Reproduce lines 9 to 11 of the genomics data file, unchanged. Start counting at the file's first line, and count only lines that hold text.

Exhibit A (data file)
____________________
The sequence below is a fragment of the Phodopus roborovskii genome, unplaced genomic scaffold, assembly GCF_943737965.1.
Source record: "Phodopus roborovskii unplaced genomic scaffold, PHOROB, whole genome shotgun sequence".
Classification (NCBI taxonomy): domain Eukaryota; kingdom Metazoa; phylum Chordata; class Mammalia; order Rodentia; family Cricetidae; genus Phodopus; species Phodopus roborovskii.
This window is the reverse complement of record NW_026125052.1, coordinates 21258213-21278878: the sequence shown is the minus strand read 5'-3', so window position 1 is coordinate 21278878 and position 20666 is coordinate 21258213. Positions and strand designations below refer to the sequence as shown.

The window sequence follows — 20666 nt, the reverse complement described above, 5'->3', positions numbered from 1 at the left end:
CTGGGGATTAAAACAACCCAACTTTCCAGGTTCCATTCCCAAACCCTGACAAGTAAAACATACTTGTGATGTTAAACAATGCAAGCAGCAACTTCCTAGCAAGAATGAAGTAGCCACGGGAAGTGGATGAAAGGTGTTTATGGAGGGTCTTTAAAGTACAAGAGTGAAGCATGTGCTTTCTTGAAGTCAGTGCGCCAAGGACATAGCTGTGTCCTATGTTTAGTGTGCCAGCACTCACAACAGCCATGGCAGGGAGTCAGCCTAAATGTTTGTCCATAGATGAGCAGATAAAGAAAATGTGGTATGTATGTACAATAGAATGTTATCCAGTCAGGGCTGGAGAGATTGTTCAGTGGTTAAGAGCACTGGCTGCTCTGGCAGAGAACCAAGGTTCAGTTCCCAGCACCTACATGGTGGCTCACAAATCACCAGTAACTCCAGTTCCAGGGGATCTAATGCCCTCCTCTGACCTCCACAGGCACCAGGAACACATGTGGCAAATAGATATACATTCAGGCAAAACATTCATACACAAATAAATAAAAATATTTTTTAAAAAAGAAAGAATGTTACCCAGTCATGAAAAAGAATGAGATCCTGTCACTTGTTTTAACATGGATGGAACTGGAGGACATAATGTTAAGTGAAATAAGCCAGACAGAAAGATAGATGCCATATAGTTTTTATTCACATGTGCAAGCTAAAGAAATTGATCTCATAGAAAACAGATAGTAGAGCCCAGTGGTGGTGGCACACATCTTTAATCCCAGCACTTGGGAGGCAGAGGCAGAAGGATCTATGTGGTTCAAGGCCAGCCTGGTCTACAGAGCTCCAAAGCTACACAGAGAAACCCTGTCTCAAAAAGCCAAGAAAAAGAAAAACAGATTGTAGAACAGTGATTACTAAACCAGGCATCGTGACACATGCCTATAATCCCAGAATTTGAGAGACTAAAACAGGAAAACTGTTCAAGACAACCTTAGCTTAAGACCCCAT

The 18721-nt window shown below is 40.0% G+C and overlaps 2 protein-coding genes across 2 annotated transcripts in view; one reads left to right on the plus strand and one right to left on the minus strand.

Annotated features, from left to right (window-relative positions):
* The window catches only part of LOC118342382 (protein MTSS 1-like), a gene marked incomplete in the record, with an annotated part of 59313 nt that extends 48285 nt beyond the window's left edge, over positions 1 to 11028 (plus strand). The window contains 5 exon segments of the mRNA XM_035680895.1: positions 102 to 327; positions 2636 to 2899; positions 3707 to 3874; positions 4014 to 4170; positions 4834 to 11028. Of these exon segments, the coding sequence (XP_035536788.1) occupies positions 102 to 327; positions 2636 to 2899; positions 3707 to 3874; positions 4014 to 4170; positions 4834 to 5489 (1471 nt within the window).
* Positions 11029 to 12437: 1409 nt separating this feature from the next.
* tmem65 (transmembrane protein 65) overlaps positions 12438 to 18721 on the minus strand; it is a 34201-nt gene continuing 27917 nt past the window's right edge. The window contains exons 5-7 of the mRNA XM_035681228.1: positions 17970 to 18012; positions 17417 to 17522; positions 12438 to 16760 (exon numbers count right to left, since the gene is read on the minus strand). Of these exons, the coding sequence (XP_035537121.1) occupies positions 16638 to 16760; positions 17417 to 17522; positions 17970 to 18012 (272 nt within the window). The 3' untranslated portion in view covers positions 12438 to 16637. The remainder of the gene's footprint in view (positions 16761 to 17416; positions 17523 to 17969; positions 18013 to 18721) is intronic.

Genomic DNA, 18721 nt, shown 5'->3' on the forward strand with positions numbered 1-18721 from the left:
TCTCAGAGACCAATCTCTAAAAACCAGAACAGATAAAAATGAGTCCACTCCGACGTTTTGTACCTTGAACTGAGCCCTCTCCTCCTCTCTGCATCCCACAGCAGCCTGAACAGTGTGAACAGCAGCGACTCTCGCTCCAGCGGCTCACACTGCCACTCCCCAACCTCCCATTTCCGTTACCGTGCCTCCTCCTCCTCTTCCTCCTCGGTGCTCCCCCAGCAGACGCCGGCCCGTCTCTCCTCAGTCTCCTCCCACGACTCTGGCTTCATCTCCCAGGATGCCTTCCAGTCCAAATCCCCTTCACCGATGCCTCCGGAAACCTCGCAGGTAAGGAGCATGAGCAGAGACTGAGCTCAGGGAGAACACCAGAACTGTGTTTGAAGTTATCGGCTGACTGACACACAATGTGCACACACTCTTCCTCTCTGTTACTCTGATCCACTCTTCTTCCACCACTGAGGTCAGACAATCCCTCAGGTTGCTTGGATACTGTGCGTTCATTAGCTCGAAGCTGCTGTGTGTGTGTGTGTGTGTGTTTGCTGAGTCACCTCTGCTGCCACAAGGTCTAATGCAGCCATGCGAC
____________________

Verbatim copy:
* The window catches only part of LOC118342382 (protein MTSS 1-like), a gene marked incomplete in the record, with an annotated part of 59313 nt that extends 48285 nt beyond the window's left edge, over positions 1 to 11028 (plus strand). The window contains 5 exon segments of the mRNA XM_035680895.1: positions 102 to 327; positions 2636 to 2899; positions 3707 to 3874; positions 4014 to 4170; positions 4834 to 11028. Of these exon segments, the coding sequence (XP_035536788.1) occupies positions 102 to 327; positions 2636 to 2899; positions 3707 to 3874; positions 4014 to 4170; positions 4834 to 5489 (1471 nt within the window).
* Positions 11029 to 12437: 1409 nt separating this feature from the next.
* tmem65 (transmembrane protein 65) overlaps positions 12438 to 18721 on the minus strand; it is a 34201-nt gene continuing 27917 nt past the window's right edge. The window contains exons 5-7 of the mRNA XM_035681228.1: positions 17970 to 18012; positions 17417 to 17522; positions 12438 to 16760 (exon numbers count right to left, since the gene is read on the minus strand). Of these exons, the coding sequence (XP_035537121.1) occupies positions 16638 to 16760; positions 17417 to 17522; positions 17970 to 18012 (272 nt within the window). The 3' untranslated portion in view covers positions 12438 to 16637. The remainder of the gene's footprint in view (positions 16761 to 17416; positions 17523 to 17969; positions 18013 to 18721) is intronic.